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Employee satisfaction surveys that work

How many times have you completed an employee satisfaction survey and lied? 

A few years ago data from BI Worldwide suggested that less than two thirds of employees participate in their company’s internal satisfaction surveys and give candid feedback. The journal of Industrial and Organizational Psychology said “employees may still be concerned about openly sharing their views ... on sensitive topics such as manager effectiveness and intention to stay at the company,” 

Whether it’s concerns about anonymity, leading survey questions, or just employees that can’t articulate the complex feelings and opinions they have on their working life, it’s clear that these surveys are not the best resource for setting policy and procedure. In the end they are a box ticking exercise, carried out to show that you as a company care how your employees feel, even if you can’t trust the results. 

It’s a huge shame employee satisfaction is in this state. It’s 2023. We all know that a happy employee is a productive member of the team. So why aren’t we making more effort when understanding their perceptions of their working life? 

Luckily not every brand is like this. After having difficulty with employee and management retention over the last few years, we recently worked for the UK branch of a multinational fast casual chain to really understand why people were leaving, what managers want from their roles, and how can the brand reverse the trend. 

We knew that asking employees a direct question was not going to help us get to the root of the problem. Instead we applied behavioural science techniques to engage with subconscious decision making. Using an implicit timed approach which forces people not to overthink their answers, and base responses on natural biases and instinct - important drivers in decision making. We also used a number of gamified exercises to increase engagement, but additionally discouraged respondents from giving us the answers they think we wanted and helped us reduce dropouts, interview fatigue and improved the quality of responses.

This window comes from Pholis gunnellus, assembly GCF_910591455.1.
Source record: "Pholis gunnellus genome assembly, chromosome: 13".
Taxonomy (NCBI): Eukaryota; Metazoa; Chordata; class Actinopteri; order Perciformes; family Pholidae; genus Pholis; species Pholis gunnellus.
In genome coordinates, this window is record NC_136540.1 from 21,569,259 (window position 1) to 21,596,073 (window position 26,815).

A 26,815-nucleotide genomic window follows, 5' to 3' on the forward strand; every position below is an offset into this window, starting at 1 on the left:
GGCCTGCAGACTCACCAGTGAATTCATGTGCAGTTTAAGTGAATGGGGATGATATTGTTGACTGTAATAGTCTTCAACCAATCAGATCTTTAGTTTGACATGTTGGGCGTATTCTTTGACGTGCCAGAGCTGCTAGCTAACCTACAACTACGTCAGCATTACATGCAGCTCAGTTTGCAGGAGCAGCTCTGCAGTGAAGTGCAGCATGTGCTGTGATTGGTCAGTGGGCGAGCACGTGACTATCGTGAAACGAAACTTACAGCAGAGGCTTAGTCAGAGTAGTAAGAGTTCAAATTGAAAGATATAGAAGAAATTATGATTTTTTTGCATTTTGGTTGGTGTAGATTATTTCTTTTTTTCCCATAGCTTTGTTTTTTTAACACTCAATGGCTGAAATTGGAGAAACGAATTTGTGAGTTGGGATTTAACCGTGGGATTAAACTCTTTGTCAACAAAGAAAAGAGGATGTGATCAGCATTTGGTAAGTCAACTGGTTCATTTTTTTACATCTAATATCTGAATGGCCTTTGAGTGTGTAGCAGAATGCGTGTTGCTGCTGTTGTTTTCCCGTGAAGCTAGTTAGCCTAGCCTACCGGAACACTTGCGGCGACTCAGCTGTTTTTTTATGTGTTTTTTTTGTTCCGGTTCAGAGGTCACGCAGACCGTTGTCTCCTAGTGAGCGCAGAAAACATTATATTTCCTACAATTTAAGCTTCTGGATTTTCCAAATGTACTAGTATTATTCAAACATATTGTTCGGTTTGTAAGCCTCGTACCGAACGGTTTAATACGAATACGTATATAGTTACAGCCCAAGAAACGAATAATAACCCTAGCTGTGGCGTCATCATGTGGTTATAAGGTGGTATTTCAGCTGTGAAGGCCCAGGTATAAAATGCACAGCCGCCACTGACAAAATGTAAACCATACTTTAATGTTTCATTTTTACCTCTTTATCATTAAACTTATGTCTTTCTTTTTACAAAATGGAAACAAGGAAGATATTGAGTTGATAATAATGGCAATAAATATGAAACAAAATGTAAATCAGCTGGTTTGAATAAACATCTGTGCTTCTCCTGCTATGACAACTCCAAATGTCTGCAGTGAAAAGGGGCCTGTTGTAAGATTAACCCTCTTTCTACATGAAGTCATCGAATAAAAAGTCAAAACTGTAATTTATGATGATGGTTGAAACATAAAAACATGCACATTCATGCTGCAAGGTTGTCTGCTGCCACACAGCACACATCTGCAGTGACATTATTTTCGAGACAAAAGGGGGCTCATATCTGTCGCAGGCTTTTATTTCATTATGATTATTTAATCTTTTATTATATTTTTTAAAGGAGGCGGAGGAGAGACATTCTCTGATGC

Using these techniques allowed us to accurately identify the group of managers most likely to leave the organisation based on demographic signifiers such as age and length of service. We were also able to identify and rank by importance 26 key drivers that influence churn for those individuals such as, work life balance, clear brand standards, sabbaticals, personalised career progression pathways, and performance related bonuses. What’s more, it allowed us to identify drivers of retention at different lengths of service. The study provided guidance to the chain on how to balance both the function and emotional needs of employees that would help promote loyalty to the brand moving forward. 

Little has changed in employee satisfaction studies for years. Like many traditional legacy research methods this stagnation of technique has led to this type of research being a box ticking exercise. However, by adding behavioural techniques to the process businesses can get a far more nuanced understanding of employee perceptions and opinions, and gain insights that have far more useful implications in driving successful working policies.

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